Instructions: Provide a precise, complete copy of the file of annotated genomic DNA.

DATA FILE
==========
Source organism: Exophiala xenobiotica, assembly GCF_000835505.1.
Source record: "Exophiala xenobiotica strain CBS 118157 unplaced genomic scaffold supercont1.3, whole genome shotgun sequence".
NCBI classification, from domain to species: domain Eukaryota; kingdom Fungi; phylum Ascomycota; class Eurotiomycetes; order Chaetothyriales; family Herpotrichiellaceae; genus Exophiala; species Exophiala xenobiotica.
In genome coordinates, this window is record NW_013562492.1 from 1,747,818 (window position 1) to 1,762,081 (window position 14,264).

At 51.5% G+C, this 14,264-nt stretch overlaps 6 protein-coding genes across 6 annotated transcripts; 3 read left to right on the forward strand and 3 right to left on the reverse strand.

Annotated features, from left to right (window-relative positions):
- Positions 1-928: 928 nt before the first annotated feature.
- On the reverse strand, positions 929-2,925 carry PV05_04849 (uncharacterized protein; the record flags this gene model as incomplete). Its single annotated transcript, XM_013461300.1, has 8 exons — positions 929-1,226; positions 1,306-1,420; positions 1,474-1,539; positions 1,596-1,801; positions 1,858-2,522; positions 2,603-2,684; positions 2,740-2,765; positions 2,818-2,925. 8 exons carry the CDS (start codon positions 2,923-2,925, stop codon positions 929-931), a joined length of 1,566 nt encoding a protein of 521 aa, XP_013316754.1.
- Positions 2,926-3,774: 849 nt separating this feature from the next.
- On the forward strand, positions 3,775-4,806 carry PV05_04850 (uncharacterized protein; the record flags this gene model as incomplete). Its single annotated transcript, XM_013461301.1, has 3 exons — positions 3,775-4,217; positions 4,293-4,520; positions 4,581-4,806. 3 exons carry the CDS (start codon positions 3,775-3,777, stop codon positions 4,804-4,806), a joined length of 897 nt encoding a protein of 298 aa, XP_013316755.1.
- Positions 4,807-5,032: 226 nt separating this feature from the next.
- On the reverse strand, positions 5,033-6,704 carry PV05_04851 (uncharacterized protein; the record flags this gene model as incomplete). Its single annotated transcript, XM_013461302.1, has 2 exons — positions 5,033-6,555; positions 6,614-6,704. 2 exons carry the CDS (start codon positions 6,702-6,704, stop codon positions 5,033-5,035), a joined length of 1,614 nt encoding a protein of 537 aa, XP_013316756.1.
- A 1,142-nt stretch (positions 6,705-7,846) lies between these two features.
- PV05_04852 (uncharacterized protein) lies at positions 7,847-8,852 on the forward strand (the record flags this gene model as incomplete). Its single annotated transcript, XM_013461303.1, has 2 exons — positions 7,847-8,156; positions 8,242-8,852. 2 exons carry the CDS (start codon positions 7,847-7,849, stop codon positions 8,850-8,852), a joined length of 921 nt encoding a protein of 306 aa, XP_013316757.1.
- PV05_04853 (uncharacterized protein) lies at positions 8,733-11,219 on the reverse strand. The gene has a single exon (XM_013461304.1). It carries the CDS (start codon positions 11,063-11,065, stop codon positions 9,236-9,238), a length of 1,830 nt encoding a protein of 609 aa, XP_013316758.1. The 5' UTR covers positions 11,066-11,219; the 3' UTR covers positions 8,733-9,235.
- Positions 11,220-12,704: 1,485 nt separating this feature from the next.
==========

Source organism: Exophiala xenobiotica, assembly GCF_000835505.1.
Source record: "Exophiala xenobiotica strain CBS 118157 unplaced genomic scaffold supercont1.3, whole genome shotgun sequence".
NCBI classification, from domain to species: domain Eukaryota; kingdom Fungi; phylum Ascomycota; class Eurotiomycetes; order Chaetothyriales; family Herpotrichiellaceae; genus Exophiala; species Exophiala xenobiotica.
In genome coordinates, this window is record NW_013562492.1 from 1,747,818 (window position 1) to 1,762,081 (window position 14,264).

At 51.5% G+C, this 14,264-nt stretch overlaps 6 protein-coding genes across 6 annotated transcripts; 3 read left to right on the forward strand and 3 right to left on the reverse strand.

Annotated features, from left to right (window-relative positions):
- Positions 1-928: 928 nt before the first annotated feature.
- On the reverse strand, positions 929-2,925 carry PV05_04849 (uncharacterized protein; the record flags this gene model as incomplete). Its single annotated transcript, XM_013461300.1, has 8 exons — positions 929-1,226; positions 1,306-1,420; positions 1,474-1,539; positions 1,596-1,801; positions 1,858-2,522; positions 2,603-2,684; positions 2,740-2,765; positions 2,818-2,925. 8 exons carry the CDS (start codon positions 2,923-2,925, stop codon positions 929-931), a joined length of 1,566 nt encoding a protein of 521 aa, XP_013316754.1.
- Positions 2,926-3,774: 849 nt separating this feature from the next.
- On the forward strand, positions 3,775-4,806 carry PV05_04850 (uncharacterized protein; the record flags this gene model as incomplete). Its single annotated transcript, XM_013461301.1, has 3 exons — positions 3,775-4,217; positions 4,293-4,520; positions 4,581-4,806. 3 exons carry the CDS (start codon positions 3,775-3,777, stop codon positions 4,804-4,806), a joined length of 897 nt encoding a protein of 298 aa, XP_013316755.1.
- Positions 4,807-5,032: 226 nt separating this feature from the next.
- On the reverse strand, positions 5,033-6,704 carry PV05_04851 (uncharacterized protein; the record flags this gene model as incomplete). Its single annotated transcript, XM_013461302.1, has 2 exons — positions 5,033-6,555; positions 6,614-6,704. 2 exons carry the CDS (start codon positions 6,702-6,704, stop codon positions 5,033-5,035), a joined length of 1,614 nt encoding a protein of 537 aa, XP_013316756.1.
- A 1,142-nt stretch (positions 6,705-7,846) lies between these two features.
- PV05_04852 (uncharacterized protein) lies at positions 7,847-8,852 on the forward strand (the record flags this gene model as incomplete). Its single annotated transcript, XM_013461303.1, has 2 exons — positions 7,847-8,156; positions 8,242-8,852. 2 exons carry the CDS (start codon positions 7,847-7,849, stop codon positions 8,850-8,852), a joined length of 921 nt encoding a protein of 306 aa, XP_013316757.1.
- PV05_04853 (uncharacterized protein) lies at positions 8,733-11,219 on the reverse strand. The gene has a single exon (XM_013461304.1). It carries the CDS (start codon positions 11,063-11,065, stop codon positions 9,236-9,238), a length of 1,830 nt encoding a protein of 609 aa, XP_013316758.1. The 5' UTR covers positions 11,066-11,219; the 3' UTR covers positions 8,733-9,235.
- Positions 11,220-12,704: 1,485 nt separating this feature from the next.